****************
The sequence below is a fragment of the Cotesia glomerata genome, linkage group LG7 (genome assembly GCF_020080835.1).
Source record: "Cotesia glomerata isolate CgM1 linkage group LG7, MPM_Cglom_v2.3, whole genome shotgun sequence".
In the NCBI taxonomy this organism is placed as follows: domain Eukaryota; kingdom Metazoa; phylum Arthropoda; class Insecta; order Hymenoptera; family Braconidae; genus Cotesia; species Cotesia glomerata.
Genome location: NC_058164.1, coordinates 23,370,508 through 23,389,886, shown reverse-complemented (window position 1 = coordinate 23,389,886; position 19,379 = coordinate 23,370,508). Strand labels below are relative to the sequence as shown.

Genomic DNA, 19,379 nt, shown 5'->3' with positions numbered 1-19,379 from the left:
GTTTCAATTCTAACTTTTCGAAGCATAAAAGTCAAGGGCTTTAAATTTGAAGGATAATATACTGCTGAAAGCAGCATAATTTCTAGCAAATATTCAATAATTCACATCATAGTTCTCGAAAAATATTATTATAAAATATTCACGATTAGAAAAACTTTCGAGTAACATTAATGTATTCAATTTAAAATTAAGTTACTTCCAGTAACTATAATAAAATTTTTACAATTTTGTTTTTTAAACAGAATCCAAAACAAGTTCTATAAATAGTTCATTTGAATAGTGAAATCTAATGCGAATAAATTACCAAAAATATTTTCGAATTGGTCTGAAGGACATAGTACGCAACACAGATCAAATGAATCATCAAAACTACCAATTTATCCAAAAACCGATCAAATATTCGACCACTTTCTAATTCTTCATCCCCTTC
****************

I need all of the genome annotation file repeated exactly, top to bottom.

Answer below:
The sequence below is a fragment of the Cotesia glomerata genome, linkage group LG7 (genome assembly GCF_020080835.1).
Source record: "Cotesia glomerata isolate CgM1 linkage group LG7, MPM_Cglom_v2.3, whole genome shotgun sequence".
In the NCBI taxonomy this organism is placed as follows: domain Eukaryota; kingdom Metazoa; phylum Arthropoda; class Insecta; order Hymenoptera; family Braconidae; genus Cotesia; species Cotesia glomerata.
Genome location: NC_058164.1, coordinates 23,370,508 through 23,389,886, shown reverse-complemented (window position 1 = coordinate 23,389,886; position 19,379 = coordinate 23,370,508). Strand labels below are relative to the sequence as shown.

Genomic DNA, 19,379 nt, shown 5'->3' with positions numbered 1-19,379 from the left:
GTTTCAATTCTAACTTTTCGAAGCATAAAAGTCAAGGGCTTTAAATTTGAAGGATAATATACTGCTGAAAGCAGCATAATTTCTAGCAAATATTCAATAATTCACATCATAGTTCTCGAAAAATATTATTATAAAATATTCACGATTAGAAAAACTTTCGAGTAACATTAATGTATTCAATTTAAAATTAAGTTACTTCCAGTAACTATAATAAAATTTTTACAATTTTGTTTTTTAAACAGAATCCAAAACAAGTTCTATAAATAGTTCATTTGAATAGTGAAATCTAATGCGAATAAATTACCAAAAATATTTTCGAATTGGTCTGAAGGACATAGTACGCAACACAGATCAAATGAATCATCAAAACTACCAATTTATCCAAAAACCGATCAAATATTCGACCACTTTCTAATTCTTCATCCCCTTC